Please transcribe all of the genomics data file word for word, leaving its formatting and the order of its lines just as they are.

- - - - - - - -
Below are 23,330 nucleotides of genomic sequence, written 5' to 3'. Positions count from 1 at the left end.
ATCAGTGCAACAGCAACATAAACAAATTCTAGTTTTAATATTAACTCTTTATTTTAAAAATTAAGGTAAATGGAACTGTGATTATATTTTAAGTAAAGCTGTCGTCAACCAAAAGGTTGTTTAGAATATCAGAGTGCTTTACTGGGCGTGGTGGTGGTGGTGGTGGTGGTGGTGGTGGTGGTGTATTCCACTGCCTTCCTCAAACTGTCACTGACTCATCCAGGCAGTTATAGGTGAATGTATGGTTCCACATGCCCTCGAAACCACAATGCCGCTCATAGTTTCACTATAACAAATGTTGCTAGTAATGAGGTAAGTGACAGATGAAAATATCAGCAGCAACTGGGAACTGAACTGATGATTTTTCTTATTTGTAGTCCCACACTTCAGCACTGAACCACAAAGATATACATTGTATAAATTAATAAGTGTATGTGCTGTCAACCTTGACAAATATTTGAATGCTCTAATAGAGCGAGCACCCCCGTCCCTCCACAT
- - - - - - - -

Below are 23,330 nucleotides of genomic sequence, written 5' to 3'. Positions count from 1 at the left end.
ATCAGTGCAACAGCAACATAAACAAATTCTAGTTTTAATATTAACTCTTTATTTTAAAAATTAAGGTAAATGGAACTGTGATTATATTTTAAGTAAAGCTGTCGTCAACCAAAAGGTTGTTTAGAATATCAGAGTGCTTTACTGGGCGTGGTGGTGGTGGTGGTGGTGGTGGTGGTGGTGGTGTATTCCACTGCCTTCCTCAAACTGTCACTGACTCATCCAGGCAGTTATAGGTGAATGTATGGTTCCACATGCCCTCGAAACCACAATGCCGCTCATAGTTTCACTATAACAAATGTTGCTAGTAATGAGGTAAGTGACAGATGAAAATATCAGCAGCAACTGGGAACTGAACTGATGATTTTTCTTATTTGTAGTCCCACACTTCAGCACTGAACCACAAAGATATACATTGTATAAATTAATAAGTGTATGTGCTGTCAACCTTGACAAATATTTGAATGCTCTAATAGAGCGAGCACCCCCGTCCCTCCACAT